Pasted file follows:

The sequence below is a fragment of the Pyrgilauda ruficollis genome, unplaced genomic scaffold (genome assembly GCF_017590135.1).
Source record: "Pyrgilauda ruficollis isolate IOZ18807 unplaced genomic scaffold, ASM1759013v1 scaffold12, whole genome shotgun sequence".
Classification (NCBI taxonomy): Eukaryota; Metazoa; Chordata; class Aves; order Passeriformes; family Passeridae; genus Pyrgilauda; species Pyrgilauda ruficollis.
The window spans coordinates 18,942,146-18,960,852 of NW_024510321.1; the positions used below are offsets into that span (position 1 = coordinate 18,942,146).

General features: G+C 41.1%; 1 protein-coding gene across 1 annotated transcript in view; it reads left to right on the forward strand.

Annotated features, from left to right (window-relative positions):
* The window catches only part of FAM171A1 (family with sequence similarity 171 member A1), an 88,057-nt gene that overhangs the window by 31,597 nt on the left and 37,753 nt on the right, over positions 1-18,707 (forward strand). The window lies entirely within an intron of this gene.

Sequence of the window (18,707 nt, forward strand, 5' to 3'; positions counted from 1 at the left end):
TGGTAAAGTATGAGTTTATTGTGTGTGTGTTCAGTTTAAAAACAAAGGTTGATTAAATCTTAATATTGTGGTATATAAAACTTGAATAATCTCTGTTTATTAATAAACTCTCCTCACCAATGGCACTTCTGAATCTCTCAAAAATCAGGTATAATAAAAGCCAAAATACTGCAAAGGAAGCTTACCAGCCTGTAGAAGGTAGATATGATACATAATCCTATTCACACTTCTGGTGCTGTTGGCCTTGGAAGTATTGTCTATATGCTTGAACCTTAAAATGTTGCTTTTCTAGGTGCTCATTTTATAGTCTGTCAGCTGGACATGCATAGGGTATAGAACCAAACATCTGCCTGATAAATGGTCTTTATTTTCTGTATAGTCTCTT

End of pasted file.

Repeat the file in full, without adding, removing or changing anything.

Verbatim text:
The sequence below is a fragment of the Pyrgilauda ruficollis genome, unplaced genomic scaffold (genome assembly GCF_017590135.1).
Source record: "Pyrgilauda ruficollis isolate IOZ18807 unplaced genomic scaffold, ASM1759013v1 scaffold12, whole genome shotgun sequence".
Classification (NCBI taxonomy): Eukaryota; Metazoa; Chordata; class Aves; order Passeriformes; family Passeridae; genus Pyrgilauda; species Pyrgilauda ruficollis.
The window spans coordinates 18,942,146-18,960,852 of NW_024510321.1; the positions used below are offsets into that span (position 1 = coordinate 18,942,146).

General features: G+C 41.1%; 1 protein-coding gene across 1 annotated transcript in view; it reads left to right on the forward strand.

Annotated features, from left to right (window-relative positions):
* The window catches only part of FAM171A1 (family with sequence similarity 171 member A1), an 88,057-nt gene that overhangs the window by 31,597 nt on the left and 37,753 nt on the right, over positions 1-18,707 (forward strand). The window lies entirely within an intron of this gene.

Sequence of the window (18,707 nt, forward strand, 5' to 3'; positions counted from 1 at the left end):
TGGTAAAGTATGAGTTTATTGTGTGTGTGTTCAGTTTAAAAACAAAGGTTGATTAAATCTTAATATTGTGGTATATAAAACTTGAATAATCTCTGTTTATTAATAAACTCTCCTCACCAATGGCACTTCTGAATCTCTCAAAAATCAGGTATAATAAAAGCCAAAATACTGCAAAGGAAGCTTACCAGCCTGTAGAAGGTAGATATGATACATAATCCTATTCACACTTCTGGTGCTGTTGGCCTTGGAAGTATTGTCTATATGCTTGAACCTTAAAATGTTGCTTTTCTAGGTGCTCATTTTATAGTCTGTCAGCTGGACATGCATAGGGTATAGAACCAAACATCTGCCTGATAAATGGTCTTTATTTTCTGTATAGTCTCTT